First extract a method that does the same as the old method, but does not unwrap ThingyId. Then inline the original method and rename the new method to be the same as the original method.

(Cannot see the video? Watch it as GIF)

Pushing Return Values of Interface Methods

A variation of the previous refactoring is required when the method is part of an interface. IntelliJ IDEA 12 does not support inlining abstract methods (I would like it to ask that which of the implementations to inline), but since IDEA can refactor code that doesn’t compile, we can copy and paste the implementation into the interface and then inline it:

(Cannot see the video? Watch it as GIF)

Pushing Arguments In

Instead of trying to refactor a method’s arguments from the method caller’s side, it’s better to go inside the method and use Extract Parameter (Ctrl+Alt+P) as described earlier. Likewise for a method’s return value. This leaves us with some redundant code, as can be seen in this example. We’ll handle that next.

(Cannot see the video? Watch it as GIF)

Removing Redundancy

By following the above tips you will probably end up with some redundant wrapping and unwrapping such as new ThingyId(thingyId.toInt()) which is the same as thingyId. Changing one such thing manually would be easy, but the problem is that there are potentially tens or hundreds of places to change. In IntelliJ IDEA those can be fixed with one command: Replace Structurally (Ctrl+Shift+M).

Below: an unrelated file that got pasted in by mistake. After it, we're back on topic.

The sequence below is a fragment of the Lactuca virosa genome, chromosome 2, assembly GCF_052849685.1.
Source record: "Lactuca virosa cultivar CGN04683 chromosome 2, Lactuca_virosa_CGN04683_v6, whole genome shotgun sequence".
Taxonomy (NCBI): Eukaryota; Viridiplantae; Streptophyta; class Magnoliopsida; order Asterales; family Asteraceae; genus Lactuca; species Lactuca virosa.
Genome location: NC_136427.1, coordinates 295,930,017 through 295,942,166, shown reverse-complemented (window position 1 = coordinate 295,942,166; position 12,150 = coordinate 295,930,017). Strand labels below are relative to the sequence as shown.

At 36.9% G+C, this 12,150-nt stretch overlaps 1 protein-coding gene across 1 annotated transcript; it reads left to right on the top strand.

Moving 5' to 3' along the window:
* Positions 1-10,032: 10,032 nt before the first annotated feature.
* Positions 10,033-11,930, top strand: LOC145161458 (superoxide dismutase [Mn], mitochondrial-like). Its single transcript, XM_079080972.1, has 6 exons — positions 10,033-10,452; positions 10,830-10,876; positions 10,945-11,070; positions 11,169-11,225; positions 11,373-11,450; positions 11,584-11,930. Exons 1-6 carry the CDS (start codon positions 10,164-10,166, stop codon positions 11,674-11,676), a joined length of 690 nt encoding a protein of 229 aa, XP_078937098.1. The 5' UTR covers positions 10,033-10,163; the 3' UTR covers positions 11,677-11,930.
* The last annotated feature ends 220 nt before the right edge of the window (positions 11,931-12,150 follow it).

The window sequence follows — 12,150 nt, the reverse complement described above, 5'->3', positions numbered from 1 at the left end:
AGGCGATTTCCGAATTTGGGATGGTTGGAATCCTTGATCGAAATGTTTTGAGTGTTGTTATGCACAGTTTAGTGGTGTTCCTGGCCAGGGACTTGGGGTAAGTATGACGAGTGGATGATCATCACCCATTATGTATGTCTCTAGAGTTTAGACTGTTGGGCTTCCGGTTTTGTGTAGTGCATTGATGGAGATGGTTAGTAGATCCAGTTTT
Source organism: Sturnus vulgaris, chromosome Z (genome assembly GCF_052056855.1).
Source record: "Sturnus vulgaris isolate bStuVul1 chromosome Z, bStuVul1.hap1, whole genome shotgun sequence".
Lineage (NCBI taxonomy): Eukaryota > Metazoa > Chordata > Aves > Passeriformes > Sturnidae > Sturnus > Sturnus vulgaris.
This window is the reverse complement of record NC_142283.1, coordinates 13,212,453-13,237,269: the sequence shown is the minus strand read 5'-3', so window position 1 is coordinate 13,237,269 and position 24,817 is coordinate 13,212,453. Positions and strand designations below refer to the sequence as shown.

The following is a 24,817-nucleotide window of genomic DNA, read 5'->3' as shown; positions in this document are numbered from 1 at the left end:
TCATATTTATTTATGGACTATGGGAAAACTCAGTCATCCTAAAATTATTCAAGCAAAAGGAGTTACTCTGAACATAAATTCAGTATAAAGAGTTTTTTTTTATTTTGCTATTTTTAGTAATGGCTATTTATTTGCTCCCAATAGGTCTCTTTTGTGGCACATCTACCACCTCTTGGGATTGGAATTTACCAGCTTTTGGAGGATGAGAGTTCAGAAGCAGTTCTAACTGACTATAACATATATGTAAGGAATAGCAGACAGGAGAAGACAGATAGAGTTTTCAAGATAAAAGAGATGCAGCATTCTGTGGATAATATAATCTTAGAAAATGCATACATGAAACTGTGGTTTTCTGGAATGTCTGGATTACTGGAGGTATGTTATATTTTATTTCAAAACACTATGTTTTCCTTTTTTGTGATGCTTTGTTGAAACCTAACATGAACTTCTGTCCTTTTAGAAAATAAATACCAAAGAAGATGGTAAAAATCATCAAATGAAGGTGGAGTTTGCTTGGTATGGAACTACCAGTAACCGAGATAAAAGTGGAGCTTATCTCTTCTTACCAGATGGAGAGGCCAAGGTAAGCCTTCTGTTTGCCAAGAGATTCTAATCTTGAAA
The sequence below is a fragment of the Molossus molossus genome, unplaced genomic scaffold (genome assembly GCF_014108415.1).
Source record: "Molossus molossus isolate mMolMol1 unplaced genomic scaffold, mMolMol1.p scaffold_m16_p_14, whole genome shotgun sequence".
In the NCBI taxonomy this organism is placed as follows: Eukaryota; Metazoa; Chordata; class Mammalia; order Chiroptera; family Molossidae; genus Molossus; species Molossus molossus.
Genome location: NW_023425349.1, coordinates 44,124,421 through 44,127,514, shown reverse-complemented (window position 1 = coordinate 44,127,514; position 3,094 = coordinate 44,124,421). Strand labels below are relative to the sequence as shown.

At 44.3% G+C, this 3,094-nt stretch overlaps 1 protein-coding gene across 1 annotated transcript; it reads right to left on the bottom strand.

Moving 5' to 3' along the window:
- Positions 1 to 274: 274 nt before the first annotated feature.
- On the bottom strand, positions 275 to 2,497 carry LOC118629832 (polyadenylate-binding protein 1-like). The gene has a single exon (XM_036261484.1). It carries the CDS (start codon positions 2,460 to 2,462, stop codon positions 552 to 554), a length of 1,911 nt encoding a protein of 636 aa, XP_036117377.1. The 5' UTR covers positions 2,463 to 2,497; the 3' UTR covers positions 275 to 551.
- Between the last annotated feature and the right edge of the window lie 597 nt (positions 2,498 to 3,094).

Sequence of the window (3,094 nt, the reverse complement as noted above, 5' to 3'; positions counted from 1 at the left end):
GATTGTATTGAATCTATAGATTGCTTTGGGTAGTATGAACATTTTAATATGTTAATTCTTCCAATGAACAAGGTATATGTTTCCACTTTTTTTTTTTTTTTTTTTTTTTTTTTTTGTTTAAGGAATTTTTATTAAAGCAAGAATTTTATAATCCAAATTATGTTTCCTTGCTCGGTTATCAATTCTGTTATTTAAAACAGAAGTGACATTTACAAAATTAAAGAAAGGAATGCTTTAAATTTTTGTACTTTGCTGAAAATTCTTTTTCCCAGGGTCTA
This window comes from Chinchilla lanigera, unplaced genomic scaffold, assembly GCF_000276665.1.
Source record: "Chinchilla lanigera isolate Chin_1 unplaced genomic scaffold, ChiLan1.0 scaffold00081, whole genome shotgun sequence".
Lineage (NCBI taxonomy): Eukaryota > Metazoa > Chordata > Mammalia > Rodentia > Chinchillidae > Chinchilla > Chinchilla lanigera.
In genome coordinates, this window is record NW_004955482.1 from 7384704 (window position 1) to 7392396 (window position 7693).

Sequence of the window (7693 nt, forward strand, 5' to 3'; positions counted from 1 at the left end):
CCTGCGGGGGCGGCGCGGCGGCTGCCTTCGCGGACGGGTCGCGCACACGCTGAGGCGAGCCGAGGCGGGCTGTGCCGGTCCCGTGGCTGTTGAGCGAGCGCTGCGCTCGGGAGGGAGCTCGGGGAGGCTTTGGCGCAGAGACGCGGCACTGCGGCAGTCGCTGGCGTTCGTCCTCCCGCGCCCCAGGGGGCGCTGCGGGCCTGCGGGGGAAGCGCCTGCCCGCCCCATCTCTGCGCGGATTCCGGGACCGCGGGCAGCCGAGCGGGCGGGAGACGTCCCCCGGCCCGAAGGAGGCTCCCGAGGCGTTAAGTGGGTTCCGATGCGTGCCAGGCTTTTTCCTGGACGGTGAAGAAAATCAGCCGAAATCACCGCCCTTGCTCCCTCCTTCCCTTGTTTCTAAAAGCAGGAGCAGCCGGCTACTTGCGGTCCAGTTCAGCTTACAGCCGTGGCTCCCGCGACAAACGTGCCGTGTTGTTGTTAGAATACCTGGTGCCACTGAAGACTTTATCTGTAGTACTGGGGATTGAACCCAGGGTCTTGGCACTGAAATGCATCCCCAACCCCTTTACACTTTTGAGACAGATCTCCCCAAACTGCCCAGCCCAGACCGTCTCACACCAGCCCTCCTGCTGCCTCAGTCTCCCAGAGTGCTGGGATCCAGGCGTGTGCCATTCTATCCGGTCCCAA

In the following example we use the search template “new ThingyId($x$.toInt())” and replacement template “$x$”. For extra type safety, the $x$ variable can be defined (under the Edit Variables menu) to be an expression of type ThingyId.

(Cannot see the video? Watch it as GIF)

Updating Constants

When there are constants (or final fields) of the old type, as is common in tests, those can be updated by extracting a new constant of the new ThingyId type, redefining the old constant to be an unwrapping of the new constant, and finally inlining the old constant:

(Cannot see the video? Watch it as GIF)

Finding the Loose Ends

The aforementioned refactorings must be repeated many times until the whole codebase has been migrated. To find out what refactoring to do next, search for the usages of the new type’s constructor and its unwrapping method (e.g. ThingyId.toInt()). Use an appropriate refactoring to push that usage one step further. Repeat until all the usages are at the edges of the application (e.g. saving ThingyId to database) and cannot be pushed any further.

And as always, run all your tests after every step. If the tests fail and you cannot fix them within one minute, you’re about to enter Refactoring Hell and it’s the fastest that you revert your changes to the last time when all tests passed. Reverting is the easiest with IntelliJ IDEA’s Local History which shows every time that you ran your tests and whether they passed or failed, letting you revert all your files to that time. The other option is to commit frequently, after every successful change (preferably rebased before pushing), and revert using git reset --hard.